top of page

Eating through the holidays

Cyclists often get stuck thinking about food only in terms of fuel or calories. However, food is also an important part of social connection and tradition and should be enjoyed.



If you tend to stress about holiday eating, try reframing your thinking over the next few weeks to help reduce anxiety around food. It’s possible to incorporate special foods and eating occasions as part of an overall plan to stay healthy and happy while training through the winter. 


Endurance athletes are typically rooted in routine. From pre-exercise meals to counting grams of carbs to blending recovery concoctions as soon as you get off the bike, food might be a dialed-in regular part of your training. If straying from your food routine is a source of stress, remember that being a resilient athlete involves learning to embrace flexibility. Embrace this unstructured or loosely structured time of year and also give yourself a break from a rigid mentality around food. This reset can feel restorative and help you start the upcoming training season with more motivation.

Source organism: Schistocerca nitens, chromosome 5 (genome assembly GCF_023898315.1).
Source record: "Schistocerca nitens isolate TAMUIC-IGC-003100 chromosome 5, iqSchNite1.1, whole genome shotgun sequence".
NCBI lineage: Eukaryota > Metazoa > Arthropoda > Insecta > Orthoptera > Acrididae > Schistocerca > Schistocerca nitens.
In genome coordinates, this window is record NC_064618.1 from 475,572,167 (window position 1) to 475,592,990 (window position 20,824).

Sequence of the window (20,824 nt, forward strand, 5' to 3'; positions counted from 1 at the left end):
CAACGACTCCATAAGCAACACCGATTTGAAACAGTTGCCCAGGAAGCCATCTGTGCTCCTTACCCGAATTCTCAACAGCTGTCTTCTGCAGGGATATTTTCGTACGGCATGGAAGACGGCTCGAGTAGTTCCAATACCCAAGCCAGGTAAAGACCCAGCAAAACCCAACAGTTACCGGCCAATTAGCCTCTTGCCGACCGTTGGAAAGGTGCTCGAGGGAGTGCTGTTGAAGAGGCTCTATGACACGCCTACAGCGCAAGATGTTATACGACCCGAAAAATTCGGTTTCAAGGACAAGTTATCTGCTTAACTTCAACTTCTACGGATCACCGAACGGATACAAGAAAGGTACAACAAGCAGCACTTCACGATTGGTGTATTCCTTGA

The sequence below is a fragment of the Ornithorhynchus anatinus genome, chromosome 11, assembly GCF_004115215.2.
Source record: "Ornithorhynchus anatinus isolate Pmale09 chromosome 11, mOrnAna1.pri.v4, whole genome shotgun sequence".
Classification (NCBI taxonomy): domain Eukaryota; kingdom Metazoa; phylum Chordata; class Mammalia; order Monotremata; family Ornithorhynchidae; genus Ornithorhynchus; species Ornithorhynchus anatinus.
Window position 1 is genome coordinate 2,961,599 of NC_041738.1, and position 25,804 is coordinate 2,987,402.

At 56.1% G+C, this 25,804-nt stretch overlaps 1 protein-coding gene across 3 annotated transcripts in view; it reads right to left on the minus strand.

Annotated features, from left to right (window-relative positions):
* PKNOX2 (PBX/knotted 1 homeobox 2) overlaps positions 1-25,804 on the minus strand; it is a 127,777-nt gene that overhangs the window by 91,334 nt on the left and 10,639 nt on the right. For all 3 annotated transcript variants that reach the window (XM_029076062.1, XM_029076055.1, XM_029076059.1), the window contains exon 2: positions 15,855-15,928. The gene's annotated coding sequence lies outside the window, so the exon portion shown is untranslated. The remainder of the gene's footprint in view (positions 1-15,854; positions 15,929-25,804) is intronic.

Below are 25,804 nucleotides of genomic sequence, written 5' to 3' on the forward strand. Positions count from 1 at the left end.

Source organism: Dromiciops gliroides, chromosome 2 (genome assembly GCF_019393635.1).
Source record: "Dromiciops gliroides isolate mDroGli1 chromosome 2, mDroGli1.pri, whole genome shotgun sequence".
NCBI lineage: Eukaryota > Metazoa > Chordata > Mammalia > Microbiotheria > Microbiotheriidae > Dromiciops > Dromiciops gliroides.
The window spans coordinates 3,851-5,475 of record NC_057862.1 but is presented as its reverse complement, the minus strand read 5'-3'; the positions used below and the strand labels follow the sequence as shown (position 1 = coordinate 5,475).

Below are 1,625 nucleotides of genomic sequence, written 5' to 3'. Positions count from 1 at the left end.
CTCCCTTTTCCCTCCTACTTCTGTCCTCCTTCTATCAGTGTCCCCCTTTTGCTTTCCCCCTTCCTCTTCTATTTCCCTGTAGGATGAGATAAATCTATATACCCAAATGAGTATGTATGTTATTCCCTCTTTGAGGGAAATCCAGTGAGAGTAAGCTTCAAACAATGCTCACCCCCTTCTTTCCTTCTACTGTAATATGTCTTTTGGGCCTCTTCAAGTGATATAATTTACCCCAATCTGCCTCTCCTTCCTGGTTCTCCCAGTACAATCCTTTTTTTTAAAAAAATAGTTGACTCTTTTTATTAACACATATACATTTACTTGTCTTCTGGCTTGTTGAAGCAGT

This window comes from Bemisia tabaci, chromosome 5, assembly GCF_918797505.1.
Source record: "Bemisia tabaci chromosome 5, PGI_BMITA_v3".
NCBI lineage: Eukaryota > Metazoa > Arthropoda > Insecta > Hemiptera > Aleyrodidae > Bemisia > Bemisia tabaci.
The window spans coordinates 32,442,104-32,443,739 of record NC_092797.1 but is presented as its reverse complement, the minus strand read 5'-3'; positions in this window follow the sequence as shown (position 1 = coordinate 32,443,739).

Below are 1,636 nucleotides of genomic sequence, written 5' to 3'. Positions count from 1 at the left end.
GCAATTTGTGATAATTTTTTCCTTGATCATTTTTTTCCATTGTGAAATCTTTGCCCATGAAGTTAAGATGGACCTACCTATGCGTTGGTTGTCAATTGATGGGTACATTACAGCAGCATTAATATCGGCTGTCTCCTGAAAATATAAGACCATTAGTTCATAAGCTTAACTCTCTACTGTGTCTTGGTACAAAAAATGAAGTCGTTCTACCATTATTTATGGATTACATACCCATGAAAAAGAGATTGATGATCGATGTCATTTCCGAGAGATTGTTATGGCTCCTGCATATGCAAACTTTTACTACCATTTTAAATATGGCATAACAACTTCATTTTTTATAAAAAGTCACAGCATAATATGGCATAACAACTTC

During holiday gatherings, continue to prioritize complex carbohydrates like greens, berries, whole grains, squash, beans, and potatoes. They provide fiber and other nutrients. Also, aim for at least 20 grams of lean protein at each meal to help you feel satiated and promote recovery. Avoiding or limiting alcohol intake is also never a bad idea. Instead, try making some festive mocktails for your gathering! 


Give yourself permission to eat the holiday treat you really want. Trying to avoid this can just induce more stress and guilt; and, chances are you may end up eating filler foods before finally eating what you really wanted anyway. Just eat what you want the first time and enjoy it. 


Even if you don’t get to do your normal workouts, try not to restrict or “save” calories for later. This can result in stress, big swings in energy levels and appetite, and possibly compensating for the calorie deficit later by overeating. 


On days when you train for 60 to 90 minutes, regular meals and snacks can probably meet your energy requirements. You would still want to shoot for 30 to 60 grams of carbohydrates per hour during rides over 90 minutes, and take fluids throughout. Holiday treats can also fuel your rides! Why not pack a holiday cookie or two for the ride for some fun and festive fuel? Hot cocoa, spiced apple cider, or a peppermint mocha can also hit the spot and provide hydration and carbohydrates.


Finally, remember that this is just a very short period in a very long season. Don't miss out on enjoying it; your family, friends, and future self will thank you. 


bottom of page